Composite-monocoque Topo2 is sleekest, toughest Escapod camper trailer
With colorful paint and topo graphics, Escapod's Topo has been one of the best-looking off-road teardrop trailers on the market for years now, and the all-new Topo2 manages to look even better. Driven by a near-obsessive desire to continually improve its design, the Utah-based shop has added smart new features to the Topo over the years, and now it breaks the mold completely with the fully overhauled Topo2. The new trailer brings on a single-piece composite construction, independent suspension, solar-connected lithium power and plenty of other upgrades that make it more prepared than ever for journeying through the backcountry of the American West and beyond.
I loved my experience with the original Escapod Topo so much I put it on my short list of potential campers to give a hard look when I was ready to buy. My one reservation was that I'd prefer something without the wood frame subject to water damage, mildew and other potential longterm issues, a reservation that grew stronger as more and more local trailer and pickup camper builders opted to ditch the wood in favor of full-composite builds.
Escapod itself has realized that the drawbacks of classic aluminum-skinned wood frame teardrop construction were holding it back from truly realizing its goal of building the "best damn camper known to man." So it turned to the automotive industry for inspiration, revamped its construction process and created the Topo2.
Not only does Escapod remove the wood frame, it removes the body frame all together, relying on a single-piece composite body. It reinforces its fiberglass walls with a PET core made from recycled milk cartons to provide structural rigidity without the need for a separate frame. It says this method results in a superior strength-to-weight ratio for a trailer that bases in under 1,500 lb (680 kg) dry, roughly 250 lb (113 kg) lighter than the Topo.
The composite build eliminates the water susceptibility of a wood frame, and the single-piece design eliminates seams that could become the source of future leaks. Escapod further enhances the waterproofing by giving the Topo2 a more three-dimensional shape with rounded corners that keep water flowing off into the new molded rain gutter system that directs it away from the doors and galley. The angular, contrast-colored doors don't only add to the unique look of the newest Escapod, they fight off any chance of leaking or dripping, as does the large 2.5 x 5-foot (76 x 152-cm) stargazer front window.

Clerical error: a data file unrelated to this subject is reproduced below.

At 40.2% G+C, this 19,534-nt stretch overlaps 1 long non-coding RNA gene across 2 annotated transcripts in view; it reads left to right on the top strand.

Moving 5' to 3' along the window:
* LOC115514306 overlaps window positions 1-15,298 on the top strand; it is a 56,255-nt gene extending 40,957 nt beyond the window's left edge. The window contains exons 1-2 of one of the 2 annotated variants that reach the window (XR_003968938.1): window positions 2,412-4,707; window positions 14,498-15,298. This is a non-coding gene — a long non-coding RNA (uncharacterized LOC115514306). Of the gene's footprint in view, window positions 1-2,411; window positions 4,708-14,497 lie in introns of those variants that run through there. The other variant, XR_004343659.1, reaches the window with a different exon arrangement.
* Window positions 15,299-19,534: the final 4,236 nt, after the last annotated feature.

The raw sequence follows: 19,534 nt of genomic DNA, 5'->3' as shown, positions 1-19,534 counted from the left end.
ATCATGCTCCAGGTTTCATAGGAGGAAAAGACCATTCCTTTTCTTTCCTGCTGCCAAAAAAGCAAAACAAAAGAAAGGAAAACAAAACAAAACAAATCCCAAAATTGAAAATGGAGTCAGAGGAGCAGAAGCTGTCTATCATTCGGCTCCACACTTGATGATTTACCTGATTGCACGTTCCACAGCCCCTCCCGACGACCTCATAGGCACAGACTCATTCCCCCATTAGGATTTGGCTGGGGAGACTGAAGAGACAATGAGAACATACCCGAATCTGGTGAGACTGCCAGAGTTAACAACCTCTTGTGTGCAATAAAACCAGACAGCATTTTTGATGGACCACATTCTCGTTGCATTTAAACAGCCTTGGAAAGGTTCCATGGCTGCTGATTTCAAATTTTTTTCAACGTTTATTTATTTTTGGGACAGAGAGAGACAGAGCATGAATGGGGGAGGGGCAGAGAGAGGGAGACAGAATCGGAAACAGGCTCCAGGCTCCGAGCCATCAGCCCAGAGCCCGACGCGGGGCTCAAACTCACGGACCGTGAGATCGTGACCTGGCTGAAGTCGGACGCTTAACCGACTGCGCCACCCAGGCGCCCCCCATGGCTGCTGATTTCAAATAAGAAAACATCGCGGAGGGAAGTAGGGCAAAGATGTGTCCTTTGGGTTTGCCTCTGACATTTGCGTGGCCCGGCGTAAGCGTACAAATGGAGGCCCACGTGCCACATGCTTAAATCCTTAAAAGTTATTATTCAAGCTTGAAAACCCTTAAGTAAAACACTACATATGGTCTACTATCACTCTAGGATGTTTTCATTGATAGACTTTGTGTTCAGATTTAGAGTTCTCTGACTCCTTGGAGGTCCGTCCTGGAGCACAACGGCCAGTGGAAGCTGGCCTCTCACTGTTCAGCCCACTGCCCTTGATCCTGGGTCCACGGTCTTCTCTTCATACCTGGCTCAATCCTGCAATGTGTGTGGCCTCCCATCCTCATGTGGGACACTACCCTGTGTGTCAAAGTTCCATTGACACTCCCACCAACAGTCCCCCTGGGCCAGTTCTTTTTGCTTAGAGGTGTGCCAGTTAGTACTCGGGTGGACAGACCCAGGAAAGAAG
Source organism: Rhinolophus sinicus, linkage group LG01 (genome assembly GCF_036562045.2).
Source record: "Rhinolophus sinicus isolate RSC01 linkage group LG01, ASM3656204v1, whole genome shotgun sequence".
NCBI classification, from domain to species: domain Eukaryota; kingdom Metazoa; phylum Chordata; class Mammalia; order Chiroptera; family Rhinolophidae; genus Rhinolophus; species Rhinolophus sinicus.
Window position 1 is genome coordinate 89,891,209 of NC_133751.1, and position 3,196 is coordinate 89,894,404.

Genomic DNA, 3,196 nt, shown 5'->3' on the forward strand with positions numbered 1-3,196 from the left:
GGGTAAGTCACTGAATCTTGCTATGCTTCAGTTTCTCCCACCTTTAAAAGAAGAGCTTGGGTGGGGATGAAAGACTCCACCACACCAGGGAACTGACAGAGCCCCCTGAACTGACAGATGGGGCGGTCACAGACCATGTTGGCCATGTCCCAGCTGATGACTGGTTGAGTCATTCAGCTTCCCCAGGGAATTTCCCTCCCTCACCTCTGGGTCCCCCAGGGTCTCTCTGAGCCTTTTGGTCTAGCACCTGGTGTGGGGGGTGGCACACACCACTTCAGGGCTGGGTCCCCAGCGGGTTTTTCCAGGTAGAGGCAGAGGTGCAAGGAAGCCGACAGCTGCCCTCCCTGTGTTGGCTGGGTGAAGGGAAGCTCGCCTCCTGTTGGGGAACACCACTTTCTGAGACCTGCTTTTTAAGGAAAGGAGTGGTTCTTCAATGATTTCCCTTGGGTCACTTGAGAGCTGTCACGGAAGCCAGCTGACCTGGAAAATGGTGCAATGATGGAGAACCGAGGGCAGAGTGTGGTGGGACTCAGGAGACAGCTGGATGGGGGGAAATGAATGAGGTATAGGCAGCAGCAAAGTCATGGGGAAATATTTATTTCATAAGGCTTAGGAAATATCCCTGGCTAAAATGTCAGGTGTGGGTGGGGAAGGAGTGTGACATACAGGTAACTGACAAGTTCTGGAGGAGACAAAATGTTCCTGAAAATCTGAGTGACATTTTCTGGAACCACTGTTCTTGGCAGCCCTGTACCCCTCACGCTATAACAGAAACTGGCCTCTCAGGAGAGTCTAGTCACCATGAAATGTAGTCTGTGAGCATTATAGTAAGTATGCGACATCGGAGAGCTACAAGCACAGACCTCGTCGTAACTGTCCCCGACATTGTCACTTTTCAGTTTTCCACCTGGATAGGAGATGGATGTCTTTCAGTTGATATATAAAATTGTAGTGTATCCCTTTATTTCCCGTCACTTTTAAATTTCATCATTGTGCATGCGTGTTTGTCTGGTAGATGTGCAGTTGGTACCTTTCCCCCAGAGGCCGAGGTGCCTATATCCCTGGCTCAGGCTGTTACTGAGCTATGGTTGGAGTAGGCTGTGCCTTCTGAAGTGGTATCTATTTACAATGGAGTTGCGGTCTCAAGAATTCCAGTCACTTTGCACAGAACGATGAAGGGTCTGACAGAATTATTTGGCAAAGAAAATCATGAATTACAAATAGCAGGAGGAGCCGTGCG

Escapod previously relied on a torsion-axle suspension, a very common solution in American off-road camping trailers. But earlier this year it moved a step closer to the master off-road trailer-builders from Australia in launching an optional independent suspension, which becomes standard on the Topo2.
Developed in-house, the Freeride Suspension System features a trailing arm with inline shock/spring combo at each wheel. It delivers 5 in (12.7 cm) of travel and smoothens the ride out considerably, limiting the vibrations that would otherwise rattle and wear on the body. Escapod likens the move to independent suspension to a full-suspension mountain bike versus a hardtail.
With a full 23 inches (58 cm) of ground clearance, the 14.3-foot (4.4-m) Topo2 may very well more ride at more than double the height of the truck or 4x4 doing the towing. The trailer stands on 16-in wheels wrapped in 265/75 R16 General Tire Grabber ATX all-terrain tires and has a hot-dipped galvanized steel chassis. Escapod lists departure angle at 35 degrees.
The Topo2 tailgate galley adds in higher-grade equipment to meet the new trailer's upmarket look and spec. The rectangular Ruvati sink, which looks like it came out of a high-end custom camper van, pushes the dual-burner ENO stove down onto a slide-out below the countertop. The spacious slide-out to the right delivers convenient access into the standard Yeti 75 cooler or available 60-L ARB fridge/freezer. The Topo2 retains the multipurpose cabinet above the counter, its door able to pop off, attach to the side of the trailer and become an outside table.
Escapod adds a "heated mudroom" inside each door, providing space to hang wet clothes or jackets and stow dirty shoes before entering. Beyond that, the cabin layout looks quite similar to the original Topo, albeit with a larger 6-in memory foam mattress that grows into a proper 60 x 80-in (152 x 203-cm) queen. Also included are LED lighting, Baltic birch-faced cabinets, and a four-season climate control system with Truma Combi forced-air furnace/water heater and Fresair A/C.
Onboard power comes from a standard electrical system with 100-Ah lithium battery and 140 watts of hatch-mounted solar, and a Simarine command center provides readouts on battery power, as well as internal and external temperature and water level.
Of course, a new, ground-up design means a new price. The Topo2 starts at $39,500, double the current $19,750 price of the Topo. Deliveries will begin in 2022.
And there's the rub for buyers like me. As much as I lean toward fully composite construction, and as great of a design as the new Topo2 appears to be, the overhaul prices me out. I simply can't afford to spend as much (or near as much) on a teardrop trailer as on the SUV or truck towing it.
For buyers with those same type of constraints, Escapod will continue selling the Topo alongside the Topo2 to meet the two very different price points, though we suspect it might discontinue the Topo if and when Topo2 sales take off.
We plan to take a closer look at the Topo2 (exterior at least, they're still building out interior #1) as the summer outdoor trade show season gets underway. We'll report back with more info and impressions.